While reducing motorway speed limits has potential to improve air quality, further studies are needed to understand how drivers respond to these schemes, according to a policy report released by the University of Birmingham.
Researchers in the Natural Environment Research Council (NERC)-funded TRANSITION Clean Air Network and West Midlands Air Quality Improvement Programme (WM-Air) reviewed research evidence on the relationship between traffic speed, air quality and health, including computer modelling and ‘real-world’ studies. Speed limit reduction schemes are of increasing interest in the UK as a measure to reduce air pollutant emissions from road transport – including nitrogen dioxide (NO2) and particulate matter (PM) – with those living near major roads at increased risk of air pollution-related health harms.
Researchers identified that while speed limit lowering schemes introduced across the UK strategic road network (managed by National Highways) can improve air quality, the relationship between speed, air quality and health is complex with many factors to consider including the contribution of both exhaust and non-exhaust sources, such as brakes, tyre and road wear. Importantly, air pollution levels are also influenced by emissions from industry and agriculture, alongside seasonal and weather effects.
Modelling studies show promise that lowering the speed limit on motorways could improve air quality. These results have been supported by real-world speed limit trials in Wales which found that lowering the speed limit to 50 mph led to improvements in NO2 levels. However, we need more information on health benefits from ‘real-world’ studies – including whether reduced speed limits encourage more people to take public transport rather than opting to travel by car.
The report also features computer modelling undertaken by WM-Air researchers to assess the impact of an average speed reduction from 70 mph to 60 mph on the M6 (between junctions 6 and 7) and M5 (between junctions 1 and 2) motorways. National Highways speed limit trials have been in place on these motorway sections since October 2020. Local air quality dispersion modelling results show that reducing average travel speed by 10 mph to 60 mph could reduce roadside NO2 concentrations by an estimated 7-12% and fine particulate matter (PM2.5) levels by 0.7-1% (compared with 2019 levels), with benefits up to one kilometre away.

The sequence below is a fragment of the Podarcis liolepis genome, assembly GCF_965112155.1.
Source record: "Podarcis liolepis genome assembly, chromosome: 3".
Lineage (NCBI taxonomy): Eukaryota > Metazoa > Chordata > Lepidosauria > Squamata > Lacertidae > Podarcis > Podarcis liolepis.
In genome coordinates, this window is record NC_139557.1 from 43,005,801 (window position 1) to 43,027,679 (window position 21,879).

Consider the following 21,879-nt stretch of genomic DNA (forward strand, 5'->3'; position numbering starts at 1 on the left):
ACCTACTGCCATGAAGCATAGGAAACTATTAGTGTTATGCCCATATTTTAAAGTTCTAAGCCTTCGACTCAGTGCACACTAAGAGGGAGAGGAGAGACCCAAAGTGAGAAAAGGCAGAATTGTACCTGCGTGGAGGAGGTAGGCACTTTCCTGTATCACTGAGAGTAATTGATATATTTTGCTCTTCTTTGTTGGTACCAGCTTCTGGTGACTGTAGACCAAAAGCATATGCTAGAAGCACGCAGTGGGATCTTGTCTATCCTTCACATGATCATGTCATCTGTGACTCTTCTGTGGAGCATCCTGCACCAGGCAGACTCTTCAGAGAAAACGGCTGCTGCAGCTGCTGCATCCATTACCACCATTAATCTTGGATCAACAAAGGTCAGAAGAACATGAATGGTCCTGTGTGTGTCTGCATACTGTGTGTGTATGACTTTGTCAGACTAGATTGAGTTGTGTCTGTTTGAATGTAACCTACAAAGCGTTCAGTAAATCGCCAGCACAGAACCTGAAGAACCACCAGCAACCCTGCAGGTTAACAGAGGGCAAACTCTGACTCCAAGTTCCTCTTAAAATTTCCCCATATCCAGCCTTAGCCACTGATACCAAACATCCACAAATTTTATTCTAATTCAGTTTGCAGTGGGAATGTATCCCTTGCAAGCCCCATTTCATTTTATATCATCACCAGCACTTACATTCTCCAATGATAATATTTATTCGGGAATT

Dr Suzanne Bartington and Dr Stephanie Lacey at the Institute of Applied Health Research at the University of Birmingham say computer modelling studies typically assume all drivers will comply with regulatory speed limits, Department for Transport data suggests that under free flowing traffic conditions, 48% of drivers exceed the speed limit on motorways. Motorists may also change their acceleration or braking patterns in response to lower speed limits, or they may opt to take alternative routes.
Thousands of drivers around the world are voluntarily sharing their location data with insurance companies via black boxes or their mobile phones. This on-board GPS vehicle monitoring information, or telematics data, could play a leading role in strengthening our understanding of how changes in speed limits affect both driver behaviour and traffic conditions. Recently, we have been developing new approaches to extract valuable traffic and driver behaviour information from anonymous telematics data. This knowledge could also be used to guide future speed limit interventions – for example, those targeted at specific times or locations.
WM-Air researchers have used West Midlands telematics data to identify higher NOx emissions occurring outside rush hour periods due to higher travel speeds and accelerations. Such data could provide information to drivers to support vehicle speeds appropriate to local conditions.
With major pressure to advance progress towards net zero road transport and improve air quality, report authors highlight the need to optimise health benefits. Reducing vehicle speeds also has potential to improve road safety and reduce noise pollution, and future evaluation of speed limit schemes should also consider these broader public health and societal benefits.
Read the report here.
(Picture – University of Birmingham)